Focus strictly on the numbers, and San Luis Obispo County’s gang problem appears insignificant — some might say almost nonexistent — compared to what neighboring Monterey and Santa Barbara counties face.
Yet we doubt the statistics are any comfort to local residents forever harmed by gang violence, such as the family and friends of Gabriel Salgado of Oceano — the teenager randomly gunned down by an L.A. gang member two years ago. Salgado’s murder may be an anomaly in our county, but it’s also evidence that San Luis Obispo County is vulnerable to gang violence.
With that in mind, we believe that local authorities must continue to take a hard line in investigating and prosecuting egregious gang crimes committed by outsiders. We also support efforts to prevent gangs from becoming entrenched in our own communities.
As Tribune writer Matt Fountain reported in his excellent three-day series on gangs in San Luis Obispo County, authorities have recently stepped up antigang efforts.
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Over the past couple of years, law enforcement has been systematically tracking evidence of possible gang membership by filling out forms in the field that document such things as tattoos, suspicious statements and associations that indicate gang affiliation. In criminal cases, the District Attorney’s Office can then use that information in deciding whether to file a gang enhancement — an allegation that, if proven, can add time to a criminal sentence.
The strategy has not been without controversy; some believe law enforcement is unfairly applying a heavy-handed, war-on-drugs approach. There also have been claims that law enforcement is attempting to lure in grant dollars by inflating the magnitude of the problem.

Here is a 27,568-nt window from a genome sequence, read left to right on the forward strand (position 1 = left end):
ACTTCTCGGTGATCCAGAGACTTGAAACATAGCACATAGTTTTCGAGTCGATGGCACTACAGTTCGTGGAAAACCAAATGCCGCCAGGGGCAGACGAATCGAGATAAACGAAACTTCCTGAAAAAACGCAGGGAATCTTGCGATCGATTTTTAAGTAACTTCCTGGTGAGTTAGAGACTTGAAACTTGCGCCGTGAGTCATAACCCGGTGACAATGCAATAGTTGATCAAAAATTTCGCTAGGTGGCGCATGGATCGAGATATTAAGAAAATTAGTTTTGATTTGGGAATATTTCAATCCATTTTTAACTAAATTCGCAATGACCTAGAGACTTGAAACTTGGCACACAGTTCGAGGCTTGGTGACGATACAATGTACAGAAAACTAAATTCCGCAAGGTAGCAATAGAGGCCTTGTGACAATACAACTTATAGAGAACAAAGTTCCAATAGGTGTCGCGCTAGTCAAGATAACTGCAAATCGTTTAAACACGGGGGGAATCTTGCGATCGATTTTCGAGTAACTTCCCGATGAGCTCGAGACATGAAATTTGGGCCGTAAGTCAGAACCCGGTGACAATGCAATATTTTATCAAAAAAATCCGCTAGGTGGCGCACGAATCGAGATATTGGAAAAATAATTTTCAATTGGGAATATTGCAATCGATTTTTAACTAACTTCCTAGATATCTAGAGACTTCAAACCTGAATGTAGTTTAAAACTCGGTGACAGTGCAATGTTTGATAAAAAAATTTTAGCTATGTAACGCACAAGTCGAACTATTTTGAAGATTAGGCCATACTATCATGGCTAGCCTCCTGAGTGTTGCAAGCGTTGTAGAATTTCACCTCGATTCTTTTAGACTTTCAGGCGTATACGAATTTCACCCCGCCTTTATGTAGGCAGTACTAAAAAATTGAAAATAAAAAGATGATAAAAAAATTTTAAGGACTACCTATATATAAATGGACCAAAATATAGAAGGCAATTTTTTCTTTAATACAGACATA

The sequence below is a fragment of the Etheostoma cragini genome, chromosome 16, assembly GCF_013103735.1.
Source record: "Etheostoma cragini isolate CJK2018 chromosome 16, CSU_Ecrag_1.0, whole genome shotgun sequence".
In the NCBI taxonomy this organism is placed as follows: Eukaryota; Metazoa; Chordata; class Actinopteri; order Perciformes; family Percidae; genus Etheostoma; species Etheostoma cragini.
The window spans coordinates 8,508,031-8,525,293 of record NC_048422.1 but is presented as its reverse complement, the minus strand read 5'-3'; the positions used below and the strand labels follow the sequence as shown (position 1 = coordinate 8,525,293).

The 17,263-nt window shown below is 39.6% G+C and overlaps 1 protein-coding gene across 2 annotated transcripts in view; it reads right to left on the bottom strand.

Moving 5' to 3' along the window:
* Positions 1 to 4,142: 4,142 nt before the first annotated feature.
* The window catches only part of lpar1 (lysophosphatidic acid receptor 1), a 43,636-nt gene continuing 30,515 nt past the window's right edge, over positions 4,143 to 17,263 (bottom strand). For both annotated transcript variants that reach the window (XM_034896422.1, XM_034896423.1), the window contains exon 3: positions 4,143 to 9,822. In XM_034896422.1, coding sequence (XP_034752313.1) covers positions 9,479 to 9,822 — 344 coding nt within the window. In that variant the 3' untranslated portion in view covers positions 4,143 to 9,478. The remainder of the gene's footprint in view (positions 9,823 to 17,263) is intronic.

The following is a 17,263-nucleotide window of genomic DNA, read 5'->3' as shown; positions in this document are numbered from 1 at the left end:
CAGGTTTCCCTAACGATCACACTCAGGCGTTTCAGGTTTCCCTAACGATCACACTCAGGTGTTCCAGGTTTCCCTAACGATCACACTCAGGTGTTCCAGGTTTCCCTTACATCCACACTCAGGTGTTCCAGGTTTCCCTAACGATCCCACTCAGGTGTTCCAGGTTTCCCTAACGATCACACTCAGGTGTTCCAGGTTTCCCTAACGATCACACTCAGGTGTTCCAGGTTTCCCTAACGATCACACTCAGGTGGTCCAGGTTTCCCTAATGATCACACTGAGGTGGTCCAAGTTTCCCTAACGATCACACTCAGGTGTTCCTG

We don’t doubt that there have been instances when local authorities — and citizens in general — have been too quick to judge. For example, as pointed out by a local tattoo artist quoted in Fountain’s series, assuming that anyone with an “805” tattoo is a gang member goes too far. And automatically blaming gangs every time a new bit of graffiti goes up is a stretch as well.
For the most part, though, we believe the county has acted appropriately, and we’re skeptical of claims that officials here are exaggerating the gang problem to qualify for grants. If they are, the technique hasn’t been particularly successful.
Consider: The county’s Anti-Gang Coordinating Commission has so far secured a modest $148,000 in grants, including $88,000 for atattoo removal machine and a little more than $40,000 for youth antigang programs.
That’s not enough. Local programs that motivate kids to stay out of trouble are struggling to keep up with the demand for services and one — Generation Next — had to close its doors.
Marci Powers, who leads the county’s Anti-Gang Coordinating Commission, believes the most important step the county can take to combat gang membership is to support under-funded youth programs.
We can continue to debate the magnitude of San Luis Obispo County’s gang problem, but it’s hard to argue against the value of youth programs, including early childhood education, after-school recreation, mentorships and job training and placement for teenagers.
If we’re serious about preventing crime — be it gang, drug, property or any other class of crime — it’s time to step up and support youth programs that have been proven to be one of the most powerful anti-crime tools at our disposal.